Search Results: eu/ (3)

Photo: THC Finder
The Dutch make lots of money on cannabis tourism — so obviously, they have to stop that. Wait a minute…

​The Dutch Cabinet said it will go ahead with plans to force anyone wishing to buy marijuana at the country’s “coffee shops” to first get an official pass — a move designed to stop tourists from buying cannabis.

Prime Minister Mark Rutte said he plans to begin rolling out the system in southern Netherlands later this year, reports the Associated Press. The southern part of the country is popular with French and German cannabis tourists. The system would then be instituted in Amsterdam’s famed weed cafes, which are major tourist attractions for the city, later in Rutte’s term of office.


​​​By Jack Rikess

Toke of the Town
Northern California Correspondent

“Angela” blames most of her problems on the economy. “I had a total of three houses, the one I lived in and two others I bought as investments in early ’04. After my real estate business stalled in ’08, I was basically sitting on three empty houses that I couldn’t move or even rent. That when I decided that maybe there was another way: I would grow marijuana.”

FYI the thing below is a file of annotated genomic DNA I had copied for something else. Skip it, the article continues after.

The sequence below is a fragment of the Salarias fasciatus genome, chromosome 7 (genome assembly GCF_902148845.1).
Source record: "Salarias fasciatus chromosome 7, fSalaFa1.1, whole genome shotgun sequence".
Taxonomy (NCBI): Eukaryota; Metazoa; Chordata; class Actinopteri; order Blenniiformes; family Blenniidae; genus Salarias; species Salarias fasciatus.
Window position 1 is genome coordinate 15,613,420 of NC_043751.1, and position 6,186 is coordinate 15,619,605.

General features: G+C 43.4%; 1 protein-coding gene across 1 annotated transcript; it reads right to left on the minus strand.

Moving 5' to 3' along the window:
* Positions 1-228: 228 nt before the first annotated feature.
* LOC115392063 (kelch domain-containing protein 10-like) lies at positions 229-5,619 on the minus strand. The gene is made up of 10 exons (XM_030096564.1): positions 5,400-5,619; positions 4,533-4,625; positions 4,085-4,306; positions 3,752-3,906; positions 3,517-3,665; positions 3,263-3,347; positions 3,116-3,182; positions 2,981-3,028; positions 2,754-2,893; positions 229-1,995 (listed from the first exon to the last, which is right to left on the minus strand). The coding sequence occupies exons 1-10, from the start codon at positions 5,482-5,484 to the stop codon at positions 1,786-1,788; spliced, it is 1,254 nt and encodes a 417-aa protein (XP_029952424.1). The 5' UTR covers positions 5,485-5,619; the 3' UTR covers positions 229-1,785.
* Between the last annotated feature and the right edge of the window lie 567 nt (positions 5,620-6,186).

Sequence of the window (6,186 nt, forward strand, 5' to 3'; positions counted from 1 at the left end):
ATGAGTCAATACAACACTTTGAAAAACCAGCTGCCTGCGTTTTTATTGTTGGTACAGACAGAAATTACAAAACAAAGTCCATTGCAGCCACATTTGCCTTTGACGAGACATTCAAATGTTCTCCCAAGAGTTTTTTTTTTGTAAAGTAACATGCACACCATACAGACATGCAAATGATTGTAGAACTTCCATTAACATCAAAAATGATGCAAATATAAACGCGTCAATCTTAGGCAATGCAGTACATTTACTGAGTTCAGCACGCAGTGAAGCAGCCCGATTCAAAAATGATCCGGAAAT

And that’s where all of Angela’s troubles started.

Photo: Bistra Velichkova
Coffee Chop DE OS in Leeuwarden, Netherlands, may soon be forced to stop selling its most potent cannabis and hashish — if reefer madness-infected Mayor Ferd Crone has his way.

​The old “marijuana is stronger than it used to be” and “reefer madness” arguments, so popular in the United States, are taking a tour of Europe. Marijuana and hashish which he considers to be “too strong” could soon be banned in Leeuwarden, Netherlands, if local Mayor Ferd Crone has his way.

Mayor Crone has submitted his proposal to the city council, under which “coffee shops” would eventually lose their license if they sell marijuana with more than an agreed level of the main active ingredient, THC, reports Dutch News.
The THC level in marijuana and hashish in Dutch coffee shops has supposedly doubled over the past few years, from 10 percent to around 20 percent. Some samples tested by Trimbos Institute have turned up a THC level up to 64.8 percent, Volkskrant reported on Monday.